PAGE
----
A Biblical Approach to the Relationship Between Man and the Animal Kingdom

BY: Toviah Moldwin.

The topic of the relationship between man and the animals in Jewish tradition is not one which has gone unnoticed by the scholars of our religion. Numerous articles and books have been devoted to explaining the theological and legal aspects of how people should properly relate to animals. This article is an attempt to look at the same issue from a slightly different perspective: that of the Hummash and its traditional commentaries. In particular, this article will focus on the early chapters of the book of Genesis, as these chapters lay the groundwork for our understanding of the relative places of man and animal in God’s world.

Immediately subsequent to the creation of Adam, God instructs Adam as to what food he may consume: “And God said, behold, I have given to you every grass which produces seed over the face of all the Earth, and every tree which contains a fruit that produces seed, it shall be to you as food.”[i] The Talmud notes that this verse conspicuously omits any mention of animals, thereby indicating that God did not permit Adam to eat meat.[ii] The Talmud also notes that, although in the previous verse God had blessed Adam that he would “rule over the fish of the sea, birds of the sky, and every living creature that teems on the Earth,” this was only meant to permit Adam to utilize animals to perform labor for him, not to consume their flesh.

The Talmud goes on to say that this prohibition was repealed in the time of Noah. After Noah exits the ark, God tells him, “Any teeming creature which lives, to you it shall be for food, like the grass of the field I have given to you everything.”[iii] With this statement, God permitted Noah (and, by extension, all mankind) to eat the previously prohibited meat of animals. The Talmud’s reading of these verses would appear to be the plain sense of the biblical narrative, and this reading was also adopted by a number of prominent medieval Jewish biblical commentators, including Rashi, Nahmanides, and Abraham ibn Ezra.[iv]

It is evident from these passages that, despite the fact that God originally intended there to be a hierarchy of species wherein man was to be superior to the animals, it was only subsequent to the Flood in the times of Noah that man was permitted to eat meat. This presentation of the relationship between man and the animal kingdom spurs two questions: 1) why did the original conception of man’s relationship with animals not include a permission to consume meat, and 2) what changed after Noah survived the Flood? The resolutions to these two questions will not merely help us better understand the biblical narrative; they can also be significant in terms of identifying the biblical view of the relationship between man and the animal kingdom.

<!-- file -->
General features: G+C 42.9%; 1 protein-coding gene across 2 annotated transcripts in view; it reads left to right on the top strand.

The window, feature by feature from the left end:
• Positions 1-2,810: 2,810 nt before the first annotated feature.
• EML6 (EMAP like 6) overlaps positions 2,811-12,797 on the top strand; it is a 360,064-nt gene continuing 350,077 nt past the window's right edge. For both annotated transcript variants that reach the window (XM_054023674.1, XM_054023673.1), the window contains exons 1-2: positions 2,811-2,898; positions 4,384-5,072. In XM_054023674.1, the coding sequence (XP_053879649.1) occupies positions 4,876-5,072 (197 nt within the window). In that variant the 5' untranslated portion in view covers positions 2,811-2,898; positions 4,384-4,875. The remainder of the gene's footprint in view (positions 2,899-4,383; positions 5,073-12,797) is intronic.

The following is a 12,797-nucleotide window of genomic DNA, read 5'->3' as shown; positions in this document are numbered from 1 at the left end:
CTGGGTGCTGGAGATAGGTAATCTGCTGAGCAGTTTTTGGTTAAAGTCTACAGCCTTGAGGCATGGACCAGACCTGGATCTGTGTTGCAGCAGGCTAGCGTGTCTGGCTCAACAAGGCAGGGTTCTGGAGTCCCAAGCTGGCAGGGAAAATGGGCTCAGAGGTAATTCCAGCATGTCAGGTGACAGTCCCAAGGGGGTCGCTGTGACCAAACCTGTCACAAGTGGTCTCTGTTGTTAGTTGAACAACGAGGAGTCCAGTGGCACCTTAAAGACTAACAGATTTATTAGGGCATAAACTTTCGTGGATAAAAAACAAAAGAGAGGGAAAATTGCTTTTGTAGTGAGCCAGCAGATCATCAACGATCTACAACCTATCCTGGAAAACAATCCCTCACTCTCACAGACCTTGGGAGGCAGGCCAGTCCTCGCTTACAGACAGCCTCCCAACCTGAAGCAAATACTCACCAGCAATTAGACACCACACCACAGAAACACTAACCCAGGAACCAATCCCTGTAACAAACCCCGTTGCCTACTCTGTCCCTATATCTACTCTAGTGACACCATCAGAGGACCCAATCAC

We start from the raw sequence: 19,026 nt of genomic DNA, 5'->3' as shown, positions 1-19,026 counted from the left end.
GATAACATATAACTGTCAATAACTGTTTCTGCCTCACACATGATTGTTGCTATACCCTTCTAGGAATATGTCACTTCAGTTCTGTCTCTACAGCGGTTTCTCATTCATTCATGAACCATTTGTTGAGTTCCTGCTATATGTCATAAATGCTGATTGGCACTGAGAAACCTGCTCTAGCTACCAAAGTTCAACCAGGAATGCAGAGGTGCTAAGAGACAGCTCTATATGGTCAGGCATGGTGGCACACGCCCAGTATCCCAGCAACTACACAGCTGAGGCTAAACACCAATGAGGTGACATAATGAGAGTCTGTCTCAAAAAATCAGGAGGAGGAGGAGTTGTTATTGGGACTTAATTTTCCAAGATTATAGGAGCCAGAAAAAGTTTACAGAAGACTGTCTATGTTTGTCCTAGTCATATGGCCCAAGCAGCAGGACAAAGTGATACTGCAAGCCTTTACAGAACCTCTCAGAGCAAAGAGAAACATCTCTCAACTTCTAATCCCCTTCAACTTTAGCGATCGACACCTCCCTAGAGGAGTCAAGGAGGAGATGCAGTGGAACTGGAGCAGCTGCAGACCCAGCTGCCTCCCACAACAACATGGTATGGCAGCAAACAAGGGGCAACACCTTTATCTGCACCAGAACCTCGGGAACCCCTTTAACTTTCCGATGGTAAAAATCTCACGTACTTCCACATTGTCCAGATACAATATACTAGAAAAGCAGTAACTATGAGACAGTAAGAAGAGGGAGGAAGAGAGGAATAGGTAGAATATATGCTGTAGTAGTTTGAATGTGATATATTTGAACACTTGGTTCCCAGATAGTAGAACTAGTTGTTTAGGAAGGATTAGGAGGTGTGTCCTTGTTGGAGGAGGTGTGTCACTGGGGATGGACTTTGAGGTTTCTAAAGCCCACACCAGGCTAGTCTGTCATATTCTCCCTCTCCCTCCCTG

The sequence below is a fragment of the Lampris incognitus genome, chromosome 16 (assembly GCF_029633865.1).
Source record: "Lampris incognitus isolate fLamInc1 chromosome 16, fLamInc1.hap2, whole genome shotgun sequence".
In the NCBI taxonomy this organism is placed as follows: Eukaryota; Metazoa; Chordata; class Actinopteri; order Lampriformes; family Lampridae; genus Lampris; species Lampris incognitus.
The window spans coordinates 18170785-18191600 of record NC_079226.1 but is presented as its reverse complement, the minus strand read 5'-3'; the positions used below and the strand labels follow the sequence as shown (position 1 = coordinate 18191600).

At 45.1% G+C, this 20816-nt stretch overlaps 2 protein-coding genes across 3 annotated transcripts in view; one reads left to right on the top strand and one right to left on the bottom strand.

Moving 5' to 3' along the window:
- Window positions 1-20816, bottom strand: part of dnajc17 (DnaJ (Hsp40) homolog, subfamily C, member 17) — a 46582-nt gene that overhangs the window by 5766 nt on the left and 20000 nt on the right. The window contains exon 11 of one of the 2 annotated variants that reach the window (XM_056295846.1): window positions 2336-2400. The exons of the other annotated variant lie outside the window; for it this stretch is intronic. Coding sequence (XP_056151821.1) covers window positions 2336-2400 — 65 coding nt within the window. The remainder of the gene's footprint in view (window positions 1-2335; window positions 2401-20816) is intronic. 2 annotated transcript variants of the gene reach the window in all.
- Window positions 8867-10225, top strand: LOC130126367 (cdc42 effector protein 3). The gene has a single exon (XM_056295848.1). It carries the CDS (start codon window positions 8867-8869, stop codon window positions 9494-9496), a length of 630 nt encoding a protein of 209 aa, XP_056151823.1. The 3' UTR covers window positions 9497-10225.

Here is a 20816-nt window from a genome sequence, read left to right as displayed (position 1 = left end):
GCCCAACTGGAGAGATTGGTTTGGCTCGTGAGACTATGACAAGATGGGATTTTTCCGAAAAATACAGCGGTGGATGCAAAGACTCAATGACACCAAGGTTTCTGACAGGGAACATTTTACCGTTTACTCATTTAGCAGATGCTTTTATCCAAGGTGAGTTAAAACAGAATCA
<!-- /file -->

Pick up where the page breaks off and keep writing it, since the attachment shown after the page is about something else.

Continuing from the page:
A simple yet compelling answer to the first question can be found in Nahmanides’ commentary to Genesis 1:29.  Nahmanides writes that the reason why man was not originally permitted to eat animal meat is because “those that possess a mobile soul [i.e. creatures who have the ability to move about: animals] have somewhat of a superior quality in their souls, similar to a soul which possesses intellect, and they have the ability to choose that which is good for them and [display preference for] their food, and they flee from pain and death.” In other words, Nahmanides feels that, since animals display a decision-making capacity similar to that of humans, it is inappropriate for man to slaughter another soul-bearing creature for his own consumption.[v]

We are thus led to the second question: if animals possess a soul similar to that of man, why was man permitted to consume animal meat after the Deluge? To this question, Nahmanides responds (basing himself on the midrash in Genesis Rabbah 28) that, in the years prior to the Deluge, both the animal kingdom and humankind behaved in immoral and perverse ways. As such, God had actually intended to completely wipe out all animal species, but as a reward to Noah for his righteous behavior, God kept members of each species of animal alive purely for the gastronomical enjoyment of Noah and his descendants.

It would emerge from Nahmanides’ interpretation of this biblical narrative that, although prior to the story of Noah, animals were considered an integral component of God’s initial conception of the world, subsequent to the Flood, the only function of the animal kingdom was to benefit man. Thus, though animals continued to possess consciousness and intelligence after the Flood, God still permitted man to consume their meat.

R. David Kimhi (Radak), in his commentaries to Genesis 1:29 and 9:4, offers a different explanation as to why Noah and his descendants were permitted to consume meat when it had previously been prohibited. According to Kimhi, when God created the world, He foresaw that He would eventually have to destroy the inhabitants of the Earth – with the exception of Noah and his family – in a Deluge, and that Noah would fulfill God’s will to save members of each animal species. Because God wished to reward Noah for expending the effort to rescue the animals, He did not permit mankind to consume meat until Noah’s time, at which point God conferred permission to consume meat upon Noah as a reward for his efforts in saving the animal kingdom.[vi]